On May 2017, Missouri angler Monroe Mackinney hooked a large bass at an eight-acre pond that belonged to his parents. But as he was about to unhook the fish, something inside surprised him--so surprised that he almost threw it away.
He told The Sun: "I went to lip him so I could remove my hook and that's when I saw something in its mouth. I was hesitant to remove the hook, but upon further inspection I realized it was a mole inside the fish's mouth."
That's right, it's a mole inside of a bass!
MacKinney took a picture of it and posted it on Instagram, where it went viral. "[The mole] scared me a little, went to take my lure [out] and [I] almost dropped the fish... thought it was a turtle," MacKinney wrote. He let the bass swam off just fine. The mole, however, didn't make it in the first place. The mammal "looked pretty fresh like within the last couple days or so," he added.
While the incident is very peculiar, he does have some theories on how the mammal got into the fish's mouth. His "best guess is the heavy rains may have pushed him out, or a big bird like a hawk, great blue heron, or an eagle, which are all common in Missouri, dropped it in the water."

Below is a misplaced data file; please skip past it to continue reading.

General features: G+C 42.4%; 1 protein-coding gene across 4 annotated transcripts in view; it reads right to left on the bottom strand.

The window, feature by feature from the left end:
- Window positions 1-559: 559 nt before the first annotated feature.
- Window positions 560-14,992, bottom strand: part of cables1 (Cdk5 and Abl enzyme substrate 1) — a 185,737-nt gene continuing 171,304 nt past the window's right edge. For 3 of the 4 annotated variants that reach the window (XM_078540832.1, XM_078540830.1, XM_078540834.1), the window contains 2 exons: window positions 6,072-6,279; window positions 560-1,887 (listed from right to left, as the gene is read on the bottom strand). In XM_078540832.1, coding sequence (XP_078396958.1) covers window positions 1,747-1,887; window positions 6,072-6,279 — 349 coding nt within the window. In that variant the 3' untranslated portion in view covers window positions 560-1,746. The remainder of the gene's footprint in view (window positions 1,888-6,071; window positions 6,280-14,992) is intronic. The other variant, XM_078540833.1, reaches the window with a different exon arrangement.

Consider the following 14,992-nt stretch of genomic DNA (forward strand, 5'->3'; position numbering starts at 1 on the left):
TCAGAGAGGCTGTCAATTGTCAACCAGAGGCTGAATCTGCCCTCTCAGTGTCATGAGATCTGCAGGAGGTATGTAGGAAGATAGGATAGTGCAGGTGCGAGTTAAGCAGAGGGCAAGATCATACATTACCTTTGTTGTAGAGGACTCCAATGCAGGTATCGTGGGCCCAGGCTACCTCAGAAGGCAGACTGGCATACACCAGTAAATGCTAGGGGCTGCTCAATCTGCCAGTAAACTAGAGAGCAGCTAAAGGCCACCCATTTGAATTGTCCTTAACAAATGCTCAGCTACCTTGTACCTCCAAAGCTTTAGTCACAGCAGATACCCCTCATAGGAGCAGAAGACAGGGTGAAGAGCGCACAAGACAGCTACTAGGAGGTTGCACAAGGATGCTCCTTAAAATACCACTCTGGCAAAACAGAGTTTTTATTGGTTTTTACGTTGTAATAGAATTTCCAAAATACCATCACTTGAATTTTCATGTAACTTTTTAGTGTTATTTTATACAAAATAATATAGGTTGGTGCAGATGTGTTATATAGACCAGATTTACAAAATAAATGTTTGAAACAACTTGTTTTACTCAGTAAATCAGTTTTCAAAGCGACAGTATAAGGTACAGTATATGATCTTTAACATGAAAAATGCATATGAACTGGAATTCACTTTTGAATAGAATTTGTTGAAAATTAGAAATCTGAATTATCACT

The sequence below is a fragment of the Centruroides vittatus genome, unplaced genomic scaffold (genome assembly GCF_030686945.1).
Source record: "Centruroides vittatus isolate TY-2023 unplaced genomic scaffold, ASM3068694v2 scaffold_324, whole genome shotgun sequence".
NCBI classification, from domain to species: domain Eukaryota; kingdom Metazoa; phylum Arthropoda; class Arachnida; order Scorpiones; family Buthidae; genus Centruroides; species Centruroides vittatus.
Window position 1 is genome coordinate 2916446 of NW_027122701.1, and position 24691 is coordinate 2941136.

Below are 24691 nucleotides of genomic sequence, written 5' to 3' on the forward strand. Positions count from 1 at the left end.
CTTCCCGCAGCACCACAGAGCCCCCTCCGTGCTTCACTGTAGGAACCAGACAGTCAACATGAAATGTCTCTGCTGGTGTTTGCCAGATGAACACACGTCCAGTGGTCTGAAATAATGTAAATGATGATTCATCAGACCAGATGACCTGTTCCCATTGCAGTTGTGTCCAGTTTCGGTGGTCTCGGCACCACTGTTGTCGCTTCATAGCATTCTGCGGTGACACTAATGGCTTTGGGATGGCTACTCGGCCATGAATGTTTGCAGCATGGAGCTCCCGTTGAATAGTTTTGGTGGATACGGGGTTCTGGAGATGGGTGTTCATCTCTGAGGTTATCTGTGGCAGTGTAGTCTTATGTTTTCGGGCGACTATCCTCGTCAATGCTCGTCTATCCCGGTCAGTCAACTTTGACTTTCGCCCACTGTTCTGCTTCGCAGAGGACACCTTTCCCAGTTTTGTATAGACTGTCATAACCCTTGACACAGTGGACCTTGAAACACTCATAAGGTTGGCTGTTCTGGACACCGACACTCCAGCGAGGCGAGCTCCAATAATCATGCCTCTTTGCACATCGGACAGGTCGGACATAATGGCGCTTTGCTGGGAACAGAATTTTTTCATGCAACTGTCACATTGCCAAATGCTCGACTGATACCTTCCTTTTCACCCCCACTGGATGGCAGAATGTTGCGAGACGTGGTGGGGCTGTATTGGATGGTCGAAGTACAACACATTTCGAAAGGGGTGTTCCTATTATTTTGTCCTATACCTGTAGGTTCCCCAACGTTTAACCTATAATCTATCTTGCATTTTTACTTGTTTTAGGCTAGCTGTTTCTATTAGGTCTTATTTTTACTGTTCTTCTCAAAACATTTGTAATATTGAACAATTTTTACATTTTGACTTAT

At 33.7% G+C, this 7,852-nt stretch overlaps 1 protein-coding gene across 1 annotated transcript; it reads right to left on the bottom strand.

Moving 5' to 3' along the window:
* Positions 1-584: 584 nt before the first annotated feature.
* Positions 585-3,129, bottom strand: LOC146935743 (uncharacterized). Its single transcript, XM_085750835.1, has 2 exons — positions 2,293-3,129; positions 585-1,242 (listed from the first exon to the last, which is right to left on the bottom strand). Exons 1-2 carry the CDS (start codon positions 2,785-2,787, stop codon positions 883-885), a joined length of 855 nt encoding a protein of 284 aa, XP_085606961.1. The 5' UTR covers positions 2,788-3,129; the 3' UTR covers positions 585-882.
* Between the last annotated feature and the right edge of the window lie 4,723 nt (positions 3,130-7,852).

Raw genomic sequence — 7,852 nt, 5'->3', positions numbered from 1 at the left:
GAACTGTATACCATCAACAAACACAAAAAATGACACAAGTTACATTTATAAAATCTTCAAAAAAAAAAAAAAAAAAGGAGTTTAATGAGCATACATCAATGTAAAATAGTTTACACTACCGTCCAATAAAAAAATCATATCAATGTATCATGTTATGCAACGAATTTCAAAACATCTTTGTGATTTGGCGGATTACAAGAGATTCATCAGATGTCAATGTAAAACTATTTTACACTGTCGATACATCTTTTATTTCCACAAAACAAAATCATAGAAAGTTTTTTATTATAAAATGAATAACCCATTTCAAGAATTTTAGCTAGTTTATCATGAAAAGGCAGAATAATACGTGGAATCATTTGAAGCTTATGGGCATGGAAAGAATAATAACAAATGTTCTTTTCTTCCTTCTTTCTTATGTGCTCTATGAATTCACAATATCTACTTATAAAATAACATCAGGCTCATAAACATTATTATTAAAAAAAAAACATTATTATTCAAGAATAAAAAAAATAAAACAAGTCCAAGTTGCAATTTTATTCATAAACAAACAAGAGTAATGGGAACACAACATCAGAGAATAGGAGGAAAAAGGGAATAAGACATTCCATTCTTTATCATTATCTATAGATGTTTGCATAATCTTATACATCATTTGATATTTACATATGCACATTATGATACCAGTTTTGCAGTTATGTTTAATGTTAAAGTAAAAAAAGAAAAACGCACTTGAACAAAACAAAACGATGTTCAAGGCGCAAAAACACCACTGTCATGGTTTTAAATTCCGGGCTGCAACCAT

He also added that the bass would have no problem swallowing the mole if such fish was large enough. However, it could've had some issue passing the long front claws. "Cartilaginous tails and spinal columns of mammals are the last thing to be digested in fish stomachs," he added. But judging from the picture, it was sure damn successful!
While the mole can really make almost anyone cringe, big fishes have actually long been known to eat small mammals. A study on 2011 showed that 25 percent of trout and Arctic grayling (that are over a foot long and are 13 years old) in Alaska's Wood River basin had shrews in their stomachs.
So, nothing to be worried about. This is what you call food chain (but probably of another kind?).